Much of the work we propose will be conducted in mouse models, where we can modify the epigenetic marks on genes, or the activity of genes, and we can access tissues - egg cells and very early embryos - in a way that we cannot do so with human samples.

Some of our work uses very sensitive techniques we have developed that can read all the epigenetic marks in individual cells. We are now using these techniques to understand if there is variation in epigenetic marks in human embryos before they implant. We believe that some differences can be traced back to the eggs from which the embryos developed, leading us to propose that some epigenetic changes could be diagnostic for problems in fertility.

Technical Summary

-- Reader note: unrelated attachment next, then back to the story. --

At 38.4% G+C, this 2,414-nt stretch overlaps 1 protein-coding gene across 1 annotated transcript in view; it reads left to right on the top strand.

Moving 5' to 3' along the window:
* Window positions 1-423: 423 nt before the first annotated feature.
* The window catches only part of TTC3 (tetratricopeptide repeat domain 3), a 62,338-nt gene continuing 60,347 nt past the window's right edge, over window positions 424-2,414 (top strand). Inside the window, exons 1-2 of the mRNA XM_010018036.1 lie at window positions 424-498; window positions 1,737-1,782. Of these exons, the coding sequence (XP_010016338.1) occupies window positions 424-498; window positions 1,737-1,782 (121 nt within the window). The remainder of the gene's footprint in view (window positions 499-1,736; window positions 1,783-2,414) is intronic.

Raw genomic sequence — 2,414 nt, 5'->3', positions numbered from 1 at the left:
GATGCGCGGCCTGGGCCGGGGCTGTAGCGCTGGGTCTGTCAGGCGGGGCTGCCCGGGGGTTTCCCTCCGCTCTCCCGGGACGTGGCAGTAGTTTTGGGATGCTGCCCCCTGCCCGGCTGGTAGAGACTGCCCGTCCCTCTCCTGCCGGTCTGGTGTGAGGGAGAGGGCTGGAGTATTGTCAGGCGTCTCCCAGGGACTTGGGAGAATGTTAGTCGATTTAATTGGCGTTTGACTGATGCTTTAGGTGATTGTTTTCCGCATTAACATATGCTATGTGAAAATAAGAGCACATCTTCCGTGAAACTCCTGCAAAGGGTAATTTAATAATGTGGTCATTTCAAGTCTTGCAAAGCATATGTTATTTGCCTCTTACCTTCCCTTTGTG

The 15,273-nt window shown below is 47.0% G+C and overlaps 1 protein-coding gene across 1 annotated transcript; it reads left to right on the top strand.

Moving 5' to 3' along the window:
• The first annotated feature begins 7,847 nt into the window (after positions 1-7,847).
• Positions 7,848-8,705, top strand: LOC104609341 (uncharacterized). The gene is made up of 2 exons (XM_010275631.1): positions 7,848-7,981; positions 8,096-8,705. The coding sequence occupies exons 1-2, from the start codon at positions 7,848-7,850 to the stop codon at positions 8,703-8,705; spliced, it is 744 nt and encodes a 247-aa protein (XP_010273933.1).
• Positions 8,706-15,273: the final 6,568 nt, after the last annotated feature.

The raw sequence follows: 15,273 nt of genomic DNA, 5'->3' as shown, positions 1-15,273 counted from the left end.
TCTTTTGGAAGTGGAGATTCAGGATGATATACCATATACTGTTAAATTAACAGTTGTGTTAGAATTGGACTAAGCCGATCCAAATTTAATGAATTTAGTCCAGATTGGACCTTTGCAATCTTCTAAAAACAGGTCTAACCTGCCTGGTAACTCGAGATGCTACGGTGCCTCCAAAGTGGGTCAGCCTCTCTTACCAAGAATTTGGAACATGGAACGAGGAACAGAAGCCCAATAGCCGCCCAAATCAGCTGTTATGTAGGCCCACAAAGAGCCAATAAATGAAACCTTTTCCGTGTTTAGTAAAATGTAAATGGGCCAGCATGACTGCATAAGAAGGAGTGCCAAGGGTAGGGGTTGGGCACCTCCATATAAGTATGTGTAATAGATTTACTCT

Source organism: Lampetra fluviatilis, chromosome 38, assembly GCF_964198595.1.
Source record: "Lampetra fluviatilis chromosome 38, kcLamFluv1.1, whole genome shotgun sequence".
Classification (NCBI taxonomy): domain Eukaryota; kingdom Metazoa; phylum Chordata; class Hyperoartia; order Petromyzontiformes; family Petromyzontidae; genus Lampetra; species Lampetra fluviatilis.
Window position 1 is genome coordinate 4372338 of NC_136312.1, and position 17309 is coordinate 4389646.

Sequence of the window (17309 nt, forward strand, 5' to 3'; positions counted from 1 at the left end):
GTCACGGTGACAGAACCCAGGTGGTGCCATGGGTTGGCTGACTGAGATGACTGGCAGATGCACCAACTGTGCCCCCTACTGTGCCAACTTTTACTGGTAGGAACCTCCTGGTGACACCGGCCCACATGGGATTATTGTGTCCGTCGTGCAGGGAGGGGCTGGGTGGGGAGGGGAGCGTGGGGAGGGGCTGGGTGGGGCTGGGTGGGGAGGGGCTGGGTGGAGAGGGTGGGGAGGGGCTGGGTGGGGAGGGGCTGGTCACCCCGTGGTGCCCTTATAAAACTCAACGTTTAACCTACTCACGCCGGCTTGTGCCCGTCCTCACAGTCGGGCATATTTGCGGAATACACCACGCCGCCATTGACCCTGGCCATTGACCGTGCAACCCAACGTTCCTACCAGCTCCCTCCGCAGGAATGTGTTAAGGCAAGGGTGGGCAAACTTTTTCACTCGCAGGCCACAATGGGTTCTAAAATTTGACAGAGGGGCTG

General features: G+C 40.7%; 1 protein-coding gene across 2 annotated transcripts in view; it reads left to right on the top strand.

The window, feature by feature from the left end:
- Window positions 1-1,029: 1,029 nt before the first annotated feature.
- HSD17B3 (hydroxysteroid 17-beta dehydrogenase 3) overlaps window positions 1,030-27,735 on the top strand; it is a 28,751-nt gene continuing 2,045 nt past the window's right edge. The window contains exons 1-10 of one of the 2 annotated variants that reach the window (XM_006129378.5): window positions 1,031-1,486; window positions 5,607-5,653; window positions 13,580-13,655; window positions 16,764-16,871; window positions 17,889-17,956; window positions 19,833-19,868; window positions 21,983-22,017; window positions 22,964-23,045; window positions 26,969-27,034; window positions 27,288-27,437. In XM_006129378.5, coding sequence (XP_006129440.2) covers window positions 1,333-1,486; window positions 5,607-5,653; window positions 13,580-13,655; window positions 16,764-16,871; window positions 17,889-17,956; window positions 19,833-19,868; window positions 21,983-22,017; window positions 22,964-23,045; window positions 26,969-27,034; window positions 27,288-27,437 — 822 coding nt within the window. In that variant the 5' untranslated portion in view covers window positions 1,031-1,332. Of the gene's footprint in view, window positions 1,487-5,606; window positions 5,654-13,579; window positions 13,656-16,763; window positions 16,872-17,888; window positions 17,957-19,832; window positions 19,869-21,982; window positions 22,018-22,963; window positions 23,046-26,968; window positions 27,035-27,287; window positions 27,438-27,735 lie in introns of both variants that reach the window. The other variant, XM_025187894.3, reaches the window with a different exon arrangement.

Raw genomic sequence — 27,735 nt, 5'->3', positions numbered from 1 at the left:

Transmission of epigenetic information from parent to offspring is generally precluded by multiple genome-wide reprogramming steps that occur from the specification of germ cells, during gametogenesis, in the preimplantation embryo, and with establishment of lineage-specific epigenomes from implantation. Yet the extent to which there is inter-generational transmission of epigenetic states is still unclear and of substantial interest, eg, in relation to factors such as the increase in maternal obesity and the programming of adverse metabolic outcomes in offspring, or whether epigenetic fidelity is compromised by procedures for assisted reproduction. Genomic imprinting provides the best paradigm for epigenetic inheritance, and which is fundamentally important for normal offspring growth, development and long-term health. Until recently, it appeared that there was a single modality of imprinting, determined by gamete-derived DNA methylation, but recent studies prompt us to develop a more nuanced view and to recognise additional pathways to imprinting, such as chromatin-determined imprinting.